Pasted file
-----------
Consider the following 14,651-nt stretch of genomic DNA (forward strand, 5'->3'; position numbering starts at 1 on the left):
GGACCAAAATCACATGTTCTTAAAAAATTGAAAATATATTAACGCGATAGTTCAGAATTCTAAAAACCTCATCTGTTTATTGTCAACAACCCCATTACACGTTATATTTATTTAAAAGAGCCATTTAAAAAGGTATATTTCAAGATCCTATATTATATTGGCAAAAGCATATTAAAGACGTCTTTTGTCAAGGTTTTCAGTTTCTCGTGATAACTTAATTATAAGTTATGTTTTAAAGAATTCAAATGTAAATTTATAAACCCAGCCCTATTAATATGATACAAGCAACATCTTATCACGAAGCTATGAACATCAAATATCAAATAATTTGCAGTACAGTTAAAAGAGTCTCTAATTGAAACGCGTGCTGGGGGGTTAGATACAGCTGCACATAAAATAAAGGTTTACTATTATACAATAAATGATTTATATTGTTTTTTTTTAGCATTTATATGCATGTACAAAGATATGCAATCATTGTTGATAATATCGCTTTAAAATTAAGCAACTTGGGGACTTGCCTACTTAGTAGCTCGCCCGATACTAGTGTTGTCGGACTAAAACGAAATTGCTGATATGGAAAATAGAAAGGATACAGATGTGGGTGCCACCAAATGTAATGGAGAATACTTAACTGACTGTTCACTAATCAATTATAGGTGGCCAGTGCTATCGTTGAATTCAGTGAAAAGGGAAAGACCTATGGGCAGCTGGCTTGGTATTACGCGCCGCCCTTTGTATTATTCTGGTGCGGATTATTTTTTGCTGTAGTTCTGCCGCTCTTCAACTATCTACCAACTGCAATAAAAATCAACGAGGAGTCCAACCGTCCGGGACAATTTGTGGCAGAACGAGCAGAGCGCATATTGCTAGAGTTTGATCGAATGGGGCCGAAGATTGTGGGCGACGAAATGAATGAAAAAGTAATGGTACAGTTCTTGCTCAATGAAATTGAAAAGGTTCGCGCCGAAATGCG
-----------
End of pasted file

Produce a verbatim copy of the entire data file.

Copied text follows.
Consider the following 14,651-nt stretch of genomic DNA (forward strand, 5'->3'; position numbering starts at 1 on the left):
GGACCAAAATCACATGTTCTTAAAAAATTGAAAATATATTAACGCGATAGTTCAGAATTCTAAAAACCTCATCTGTTTATTGTCAACAACCCCATTACACGTTATATTTATTTAAAAGAGCCATTTAAAAAGGTATATTTCAAGATCCTATATTATATTGGCAAAAGCATATTAAAGACGTCTTTTGTCAAGGTTTTCAGTTTCTCGTGATAACTTAATTATAAGTTATGTTTTAAAGAATTCAAATGTAAATTTATAAACCCAGCCCTATTAATATGATACAAGCAACATCTTATCACGAAGCTATGAACATCAAATATCAAATAATTTGCAGTACAGTTAAAAGAGTCTCTAATTGAAACGCGTGCTGGGGGGTTAGATACAGCTGCACATAAAATAAAGGTTTACTATTATACAATAAATGATTTATATTGTTTTTTTTTAGCATTTATATGCATGTACAAAGATATGCAATCATTGTTGATAATATCGCTTTAAAATTAAGCAACTTGGGGACTTGCCTACTTAGTAGCTCGCCCGATACTAGTGTTGTCGGACTAAAACGAAATTGCTGATATGGAAAATAGAAAGGATACAGATGTGGGTGCCACCAAATGTAATGGAGAATACTTAACTGACTGTTCACTAATCAATTATAGGTGGCCAGTGCTATCGTTGAATTCAGTGAAAAGGGAAAGACCTATGGGCAGCTGGCTTGGTATTACGCGCCGCCCTTTGTATTATTCTGGTGCGGATTATTTTTTGCTGTAGTTCTGCCGCTCTTCAACTATCTACCAACTGCAATAAAAATCAACGAGGAGTCCAACCGTCCGGGACAATTTGTGGCAGAACGAGCAGAGCGCATATTGCTAGAGTTTGATCGAATGGGGCCGAAGATTGTGGGCGACGAAATGAATGAAAAAGTAATGGTACAGTTCTTGCTCAATGAAATTGAAAAGGTTCGCGCCGAAATGCG